1. Birth - Family background
Nikephoros Phokas was the son of the primogenitor of the Phokas family, who is only known by the name Phokas and gave this name to his son and successors as a surname. The family came from Cappadocia, even though the historian Michael Attaleiates, referring to the Phokas family, claims that they were descended from the Roman Fabii, some of whom are said to have followed Constantine I to the new capital in Constantinople. This theory, however, is in all probability fabricated in order to give an aristocratic background to the Emperor Nikephoros II Phokas.1
Nikephoros’ father (the man simply named Phokas) was a low-rank official in the eastern frontier of the Empire. It is not known whether Nikephoros had any brothers or sisters. We know that he had two sons, who later became ; they were Leo and Bardas Phokas. He was also the grandfather of the future Emperor Nikephoros II Phokas (963-969). The epithet ‘Old’ is given to him to distinguish him from his grandson, who had the same name.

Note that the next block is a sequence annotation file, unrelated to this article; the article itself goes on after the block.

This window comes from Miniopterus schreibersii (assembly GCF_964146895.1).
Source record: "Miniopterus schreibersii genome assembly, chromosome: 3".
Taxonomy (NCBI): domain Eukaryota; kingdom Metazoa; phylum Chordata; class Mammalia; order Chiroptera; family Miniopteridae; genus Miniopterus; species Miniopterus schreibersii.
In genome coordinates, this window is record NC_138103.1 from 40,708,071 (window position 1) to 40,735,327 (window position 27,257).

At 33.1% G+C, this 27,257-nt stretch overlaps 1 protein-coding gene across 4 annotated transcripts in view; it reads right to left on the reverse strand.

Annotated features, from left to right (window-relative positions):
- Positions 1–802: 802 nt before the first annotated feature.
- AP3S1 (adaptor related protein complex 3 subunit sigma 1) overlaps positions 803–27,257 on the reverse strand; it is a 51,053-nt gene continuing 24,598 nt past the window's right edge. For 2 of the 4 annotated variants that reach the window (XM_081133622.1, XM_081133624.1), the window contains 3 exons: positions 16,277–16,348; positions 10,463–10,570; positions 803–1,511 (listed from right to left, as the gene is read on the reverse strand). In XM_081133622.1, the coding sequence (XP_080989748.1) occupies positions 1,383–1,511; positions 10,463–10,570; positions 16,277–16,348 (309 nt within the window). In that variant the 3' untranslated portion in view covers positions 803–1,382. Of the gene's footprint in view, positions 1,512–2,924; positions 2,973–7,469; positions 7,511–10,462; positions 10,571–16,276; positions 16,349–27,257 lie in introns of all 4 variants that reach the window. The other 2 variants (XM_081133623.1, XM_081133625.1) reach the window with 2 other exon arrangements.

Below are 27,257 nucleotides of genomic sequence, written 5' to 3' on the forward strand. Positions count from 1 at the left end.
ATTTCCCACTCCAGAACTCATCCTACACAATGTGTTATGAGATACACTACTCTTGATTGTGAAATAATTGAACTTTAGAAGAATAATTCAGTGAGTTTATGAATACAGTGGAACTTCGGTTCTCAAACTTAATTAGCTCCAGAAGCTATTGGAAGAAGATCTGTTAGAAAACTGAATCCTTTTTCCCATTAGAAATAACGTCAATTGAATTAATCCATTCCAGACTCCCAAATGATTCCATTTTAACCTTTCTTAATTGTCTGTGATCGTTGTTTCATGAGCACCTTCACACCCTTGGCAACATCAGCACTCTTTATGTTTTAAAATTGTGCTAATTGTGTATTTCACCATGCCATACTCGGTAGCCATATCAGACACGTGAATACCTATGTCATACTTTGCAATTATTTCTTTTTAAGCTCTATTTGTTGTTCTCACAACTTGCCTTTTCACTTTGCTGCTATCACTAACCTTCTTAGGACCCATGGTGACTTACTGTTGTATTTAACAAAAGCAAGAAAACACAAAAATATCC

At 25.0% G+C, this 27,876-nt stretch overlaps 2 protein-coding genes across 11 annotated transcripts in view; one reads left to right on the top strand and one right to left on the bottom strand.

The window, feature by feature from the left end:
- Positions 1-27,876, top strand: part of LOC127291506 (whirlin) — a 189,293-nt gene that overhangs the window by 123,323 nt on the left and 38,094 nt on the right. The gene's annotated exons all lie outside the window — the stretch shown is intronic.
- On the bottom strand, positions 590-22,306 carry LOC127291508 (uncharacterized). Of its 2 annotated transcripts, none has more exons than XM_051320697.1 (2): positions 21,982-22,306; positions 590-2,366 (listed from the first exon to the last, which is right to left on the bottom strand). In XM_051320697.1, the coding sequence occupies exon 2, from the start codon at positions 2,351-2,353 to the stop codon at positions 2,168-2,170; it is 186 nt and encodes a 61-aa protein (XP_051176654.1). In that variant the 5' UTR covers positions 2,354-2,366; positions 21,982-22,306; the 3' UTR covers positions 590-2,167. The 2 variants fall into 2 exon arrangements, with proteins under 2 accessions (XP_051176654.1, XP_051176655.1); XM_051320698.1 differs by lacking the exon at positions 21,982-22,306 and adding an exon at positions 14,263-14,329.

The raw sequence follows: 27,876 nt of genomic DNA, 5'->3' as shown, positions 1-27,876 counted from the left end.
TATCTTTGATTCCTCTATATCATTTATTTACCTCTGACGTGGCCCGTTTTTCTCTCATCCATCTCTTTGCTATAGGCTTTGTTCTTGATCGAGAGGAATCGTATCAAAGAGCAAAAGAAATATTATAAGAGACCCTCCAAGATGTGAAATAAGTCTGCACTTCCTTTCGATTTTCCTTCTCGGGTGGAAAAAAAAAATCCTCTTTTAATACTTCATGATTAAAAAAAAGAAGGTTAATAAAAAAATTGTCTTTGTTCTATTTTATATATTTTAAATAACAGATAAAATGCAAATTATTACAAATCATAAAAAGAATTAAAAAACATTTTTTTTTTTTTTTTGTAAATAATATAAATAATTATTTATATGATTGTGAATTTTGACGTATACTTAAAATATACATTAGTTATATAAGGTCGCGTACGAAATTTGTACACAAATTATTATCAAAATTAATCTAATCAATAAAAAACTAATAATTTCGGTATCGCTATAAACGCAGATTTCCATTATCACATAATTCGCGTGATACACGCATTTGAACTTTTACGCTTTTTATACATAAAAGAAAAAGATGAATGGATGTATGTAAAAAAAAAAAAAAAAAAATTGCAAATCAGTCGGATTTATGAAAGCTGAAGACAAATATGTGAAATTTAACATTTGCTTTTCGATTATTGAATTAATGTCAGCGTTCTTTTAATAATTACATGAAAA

Nikephoros’ career was predefined by his social roots, the class in which he belonged and his father’s profession. Like his father, Nikephoros was a soldier and a military officer in the eastern frontier. His social and military success was connected to his father’s career during the reign of the Emperor Basil I (867-886). It was around the time that the father Phokas became tourmarch, that the emperor also bestowed upon Nikephoros an office at the court. So, Nikephoros Phokas entered the inner circle of the emperor and his activities were directly connected to the emperor and his protection. This office meant that the emperor had singled out Nikephoros Phokas the Old despite his very early age.